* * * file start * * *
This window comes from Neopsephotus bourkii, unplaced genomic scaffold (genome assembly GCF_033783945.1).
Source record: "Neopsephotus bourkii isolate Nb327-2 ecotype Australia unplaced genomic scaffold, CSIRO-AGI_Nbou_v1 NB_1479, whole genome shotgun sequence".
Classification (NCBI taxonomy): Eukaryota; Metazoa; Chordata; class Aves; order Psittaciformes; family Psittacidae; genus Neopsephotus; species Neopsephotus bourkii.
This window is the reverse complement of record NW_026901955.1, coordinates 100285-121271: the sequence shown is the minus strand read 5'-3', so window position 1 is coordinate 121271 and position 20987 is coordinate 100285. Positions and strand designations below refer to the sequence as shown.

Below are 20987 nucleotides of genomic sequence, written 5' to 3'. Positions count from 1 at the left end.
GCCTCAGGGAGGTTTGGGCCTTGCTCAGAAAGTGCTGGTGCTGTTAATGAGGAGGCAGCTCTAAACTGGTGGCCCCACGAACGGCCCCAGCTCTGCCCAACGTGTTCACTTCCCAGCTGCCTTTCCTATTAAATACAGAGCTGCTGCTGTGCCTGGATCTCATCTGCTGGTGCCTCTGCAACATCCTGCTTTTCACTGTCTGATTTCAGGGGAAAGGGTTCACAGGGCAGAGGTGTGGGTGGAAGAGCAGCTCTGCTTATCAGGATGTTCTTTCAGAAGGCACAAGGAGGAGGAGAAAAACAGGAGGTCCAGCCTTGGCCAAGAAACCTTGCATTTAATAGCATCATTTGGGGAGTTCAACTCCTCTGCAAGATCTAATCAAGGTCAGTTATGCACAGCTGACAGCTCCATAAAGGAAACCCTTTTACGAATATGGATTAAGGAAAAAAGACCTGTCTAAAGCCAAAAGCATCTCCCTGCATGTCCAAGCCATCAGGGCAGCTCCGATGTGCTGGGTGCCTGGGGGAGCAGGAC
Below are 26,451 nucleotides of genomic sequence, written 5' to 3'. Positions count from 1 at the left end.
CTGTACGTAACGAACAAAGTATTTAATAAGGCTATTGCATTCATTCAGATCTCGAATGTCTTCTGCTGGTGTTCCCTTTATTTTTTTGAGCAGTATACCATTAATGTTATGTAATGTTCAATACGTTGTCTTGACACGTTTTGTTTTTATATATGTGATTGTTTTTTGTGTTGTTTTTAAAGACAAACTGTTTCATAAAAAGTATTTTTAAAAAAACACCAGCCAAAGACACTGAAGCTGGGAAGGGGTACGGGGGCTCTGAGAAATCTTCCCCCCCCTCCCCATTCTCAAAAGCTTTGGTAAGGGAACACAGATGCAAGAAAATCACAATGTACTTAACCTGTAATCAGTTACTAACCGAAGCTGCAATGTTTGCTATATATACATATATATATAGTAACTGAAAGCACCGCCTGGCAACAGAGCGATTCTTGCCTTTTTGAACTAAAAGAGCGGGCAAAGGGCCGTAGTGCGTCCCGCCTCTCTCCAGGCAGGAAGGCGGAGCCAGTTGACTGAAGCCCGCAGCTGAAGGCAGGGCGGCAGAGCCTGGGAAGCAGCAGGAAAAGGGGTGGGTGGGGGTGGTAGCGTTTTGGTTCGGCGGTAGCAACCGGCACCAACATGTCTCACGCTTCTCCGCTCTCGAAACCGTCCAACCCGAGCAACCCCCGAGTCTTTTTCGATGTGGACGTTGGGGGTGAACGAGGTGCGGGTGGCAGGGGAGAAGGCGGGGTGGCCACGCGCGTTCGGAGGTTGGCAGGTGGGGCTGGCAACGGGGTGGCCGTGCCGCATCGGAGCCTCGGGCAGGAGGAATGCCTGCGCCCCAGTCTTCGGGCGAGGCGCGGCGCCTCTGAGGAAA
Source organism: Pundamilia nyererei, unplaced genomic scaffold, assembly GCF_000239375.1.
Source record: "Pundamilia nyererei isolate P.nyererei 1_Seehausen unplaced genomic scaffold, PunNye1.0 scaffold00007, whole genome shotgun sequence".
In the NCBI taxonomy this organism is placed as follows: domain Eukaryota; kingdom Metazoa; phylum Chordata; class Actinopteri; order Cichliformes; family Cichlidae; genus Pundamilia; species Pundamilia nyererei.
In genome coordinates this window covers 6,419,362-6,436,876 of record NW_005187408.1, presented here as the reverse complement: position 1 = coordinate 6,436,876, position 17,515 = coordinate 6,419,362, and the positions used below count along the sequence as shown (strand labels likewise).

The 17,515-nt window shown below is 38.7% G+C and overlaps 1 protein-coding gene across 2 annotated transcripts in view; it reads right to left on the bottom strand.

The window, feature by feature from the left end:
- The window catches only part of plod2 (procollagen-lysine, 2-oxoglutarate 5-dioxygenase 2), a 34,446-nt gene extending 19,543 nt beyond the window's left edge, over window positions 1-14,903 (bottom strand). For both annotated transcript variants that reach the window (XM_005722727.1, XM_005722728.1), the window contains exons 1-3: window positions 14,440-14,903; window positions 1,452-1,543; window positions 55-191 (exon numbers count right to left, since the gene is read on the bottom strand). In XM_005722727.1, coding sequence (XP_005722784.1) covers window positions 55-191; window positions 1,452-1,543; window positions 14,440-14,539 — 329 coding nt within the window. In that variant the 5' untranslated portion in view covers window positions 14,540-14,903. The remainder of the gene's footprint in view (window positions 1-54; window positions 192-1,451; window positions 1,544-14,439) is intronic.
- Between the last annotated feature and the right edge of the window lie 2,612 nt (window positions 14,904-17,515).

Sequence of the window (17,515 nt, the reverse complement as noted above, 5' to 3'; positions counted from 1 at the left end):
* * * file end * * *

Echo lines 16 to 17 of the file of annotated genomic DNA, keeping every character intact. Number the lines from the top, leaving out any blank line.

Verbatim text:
- Between the last annotated feature and the right edge of the window lie 2,612 nt (window positions 14,904-17,515).

Sequence of the window (17,515 nt, the reverse complement as noted above, 5' to 3'; positions counted from 1 at the left end):